Alexandra Palt: "It's always been my motive to bring positive change in society"

The CEO of the L’Oreal Foundation on how women can ask for more, the climate crisis' impact on women and advice on ditching imposter syndrome

Alexandra Palt in a white suit, looking at the camera, smiling
(Image credit: L'Oreal)

Women in Science don’t always get the recognition they deserve, so accolades such as the L’Oreal Foundation and UNESCO Women in Science International Awards are vital in championing their achievements and breaking down any barriers for women in STEM. 

The L’Oreal Foundation supports women through inclusive beauty practices and sustainable actions. And for the past 25 years, it has partnered with UNESCO to create a Women in Science program that empowers female scientists to overcome any barriers to progression. 

Following its Women In Science awards ceremony in Paris, I sat down with Alexandra Palt, CEO of the L’Oreal Foundation and Chief Corporate Responsibility Officer, to discuss how L'Oreal has been supporting women for the past 25 years and what we collectively can change for the better.

Before joining the L’Oréal family as Chief Sustainability Officer in 2012, Palt studied law with a particular interest in human rights, and it quickly became clear from our conversation that bettering society is at the heart of everything she does. From launching L’Oreal’s first sustainability program and celebrating her team’s successes over her own, to realising her challenges can never be compared to the women she's met on the ground through the brands Women's Fund. 

Alexandra Palt

(Image credit: L'Oreal)

Take me back to the start of your L'Oreal journey. How did you get to where you are today?

L'Oreal is part of my life, but I had a life before. I joined L'Oreal when I was 40, 10 years ago now. I actually studied law, and I was working in different NGOs - I was an activist and have worked in the NGO sector and public authority. Then I thought, I’ll see what the corporate world looks like and if I can make a change there. That's the way I came to L'Oreal and it's been a journey in the last 10 years to make a lot of changes and to really contribute to its long history. It was a change of perspective, but it's always been my motive to bring positive change in society, wherever I can.

How have attitudes to sustainability changed over the past ten years?

Well, there is more greenwashing out there, but also much more commitment. But for me, greenwashing is not the biggest problem we have in society. The most significant issues in my opinion are climate change, biodiversity loss, poverty, inequality, and discrimination, so a lot of really huge problems. When I go back to 20 years ago, I started to work on that issue that is now years later, corporate responsibility. 25 years ago, I remember being asked who is ever going to pay you for doing that. What company is going to be interested in doing good for society? There has been a transformation, but it isn't enough, and there are still a lot of things that have to be done. There are still certainly a lot of companies that are not doing anything, but there are also a lot of companies who have really changed and who are really trying, not to be perfect because we are not perfect, but trying to become better organisations - better for themselves, better for society and better for the environment. It also brings hope to those who see the world as a dangerous place for future generations. It's not enough yet, but it exists, and we should find hope in that.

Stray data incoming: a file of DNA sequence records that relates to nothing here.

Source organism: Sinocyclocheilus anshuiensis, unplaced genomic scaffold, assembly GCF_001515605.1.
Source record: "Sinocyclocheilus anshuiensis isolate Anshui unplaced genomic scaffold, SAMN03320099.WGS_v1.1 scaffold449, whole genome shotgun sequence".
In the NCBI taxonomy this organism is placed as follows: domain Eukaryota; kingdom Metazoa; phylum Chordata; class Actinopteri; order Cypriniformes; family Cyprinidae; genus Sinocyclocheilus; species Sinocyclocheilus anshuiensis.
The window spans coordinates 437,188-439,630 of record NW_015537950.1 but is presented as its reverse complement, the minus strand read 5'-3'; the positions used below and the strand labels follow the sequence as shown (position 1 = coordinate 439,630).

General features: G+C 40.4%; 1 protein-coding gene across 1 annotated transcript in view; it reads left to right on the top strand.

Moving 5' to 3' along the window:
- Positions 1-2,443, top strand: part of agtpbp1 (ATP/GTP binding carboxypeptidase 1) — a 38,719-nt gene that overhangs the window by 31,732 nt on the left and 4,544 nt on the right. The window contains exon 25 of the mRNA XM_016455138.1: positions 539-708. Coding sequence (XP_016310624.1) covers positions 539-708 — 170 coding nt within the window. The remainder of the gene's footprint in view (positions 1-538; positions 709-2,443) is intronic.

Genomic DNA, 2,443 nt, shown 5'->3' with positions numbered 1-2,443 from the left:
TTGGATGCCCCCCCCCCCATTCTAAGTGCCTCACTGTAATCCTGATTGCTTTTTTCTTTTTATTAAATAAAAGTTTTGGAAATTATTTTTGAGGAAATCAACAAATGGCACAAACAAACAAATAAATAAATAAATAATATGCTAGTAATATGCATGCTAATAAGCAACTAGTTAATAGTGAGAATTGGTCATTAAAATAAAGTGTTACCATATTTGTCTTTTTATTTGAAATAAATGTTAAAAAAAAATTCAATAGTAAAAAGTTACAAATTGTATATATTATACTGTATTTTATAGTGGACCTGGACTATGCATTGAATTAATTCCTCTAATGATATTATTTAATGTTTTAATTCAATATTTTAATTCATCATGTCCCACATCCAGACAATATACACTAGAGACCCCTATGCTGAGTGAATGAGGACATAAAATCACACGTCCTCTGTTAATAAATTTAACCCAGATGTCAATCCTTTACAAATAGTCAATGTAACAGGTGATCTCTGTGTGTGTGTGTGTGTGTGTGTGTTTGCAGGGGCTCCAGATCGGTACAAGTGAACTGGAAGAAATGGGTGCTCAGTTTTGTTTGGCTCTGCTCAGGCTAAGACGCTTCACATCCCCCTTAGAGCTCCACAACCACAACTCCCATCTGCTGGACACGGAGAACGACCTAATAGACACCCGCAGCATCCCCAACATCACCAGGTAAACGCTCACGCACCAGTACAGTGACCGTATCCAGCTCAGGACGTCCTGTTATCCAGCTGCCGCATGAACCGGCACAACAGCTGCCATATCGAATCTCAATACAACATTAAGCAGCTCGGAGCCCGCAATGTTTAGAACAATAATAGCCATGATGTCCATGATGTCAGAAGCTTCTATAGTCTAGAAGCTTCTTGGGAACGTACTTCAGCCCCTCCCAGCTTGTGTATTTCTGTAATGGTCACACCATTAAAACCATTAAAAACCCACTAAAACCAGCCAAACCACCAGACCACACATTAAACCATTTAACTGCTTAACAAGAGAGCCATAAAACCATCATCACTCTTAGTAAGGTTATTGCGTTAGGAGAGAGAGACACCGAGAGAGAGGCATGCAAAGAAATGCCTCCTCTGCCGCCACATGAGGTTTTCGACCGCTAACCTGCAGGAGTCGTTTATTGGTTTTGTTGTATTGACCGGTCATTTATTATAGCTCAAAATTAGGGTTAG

What pushes you?

I am passionate about human rights. Climate change is the biggest threat to rights - women's rights, children's rights, and human rights. And that suffering that is happening to people is something that I would like to end. I want to end injustice and suffering - that's exactly what keeps me going. I had this very profound intuition that this issue would become important. And actually, it did. I made a career out of it, so I can't complain. We see there is hope - there is hope in different spaces. And we should acknowledge that hope.

Can you talk me through some of the initiatives that you're most proud of? I know that you are a particular champion of women in science…

You know, I don't get proud - that’s not the way I function. But there are things that are really important to me. The women in science programme, but particularly that we have contributed to shed light on the issue of women and climate. This is, of course, related to women and science, but it is also independently an important issue because women are disproportionately impacted by climate change. And drawing attention to this issue is something that was really important and is still really important. I think the fact that all L'Oreal employees today feel empowered on sustainability, and want to contribute and are often able to contribute, is really a great achievement. It has really become part of our values. 

What is the bravest thing you've done in business?

People think I'm courageous because I always speak up, even if it's uncomfortable. That kind of bravery is something that I muster daily. But I know many more courageous people than me - women refugees, women who succeed in bringing up their children in challenging urban areas and making kind people out of them. So there are many more courageous people in this world than than I am.

How do you find the courage to speak up about things that are important to you?

I keep perspective on what is important, what is not important, who is important, who is not important. I'm very happy in my family, so I do not have the feeling that I need to be loved by everybody. I'm quite independent of what other people think of me. I know that the only way I will be able to look back at my life and think I have been successful is by staying true to my values. And so it's out of pure egoism that I’m courageous, because I want to be able to look back at my life and say, I have done what I needed to do.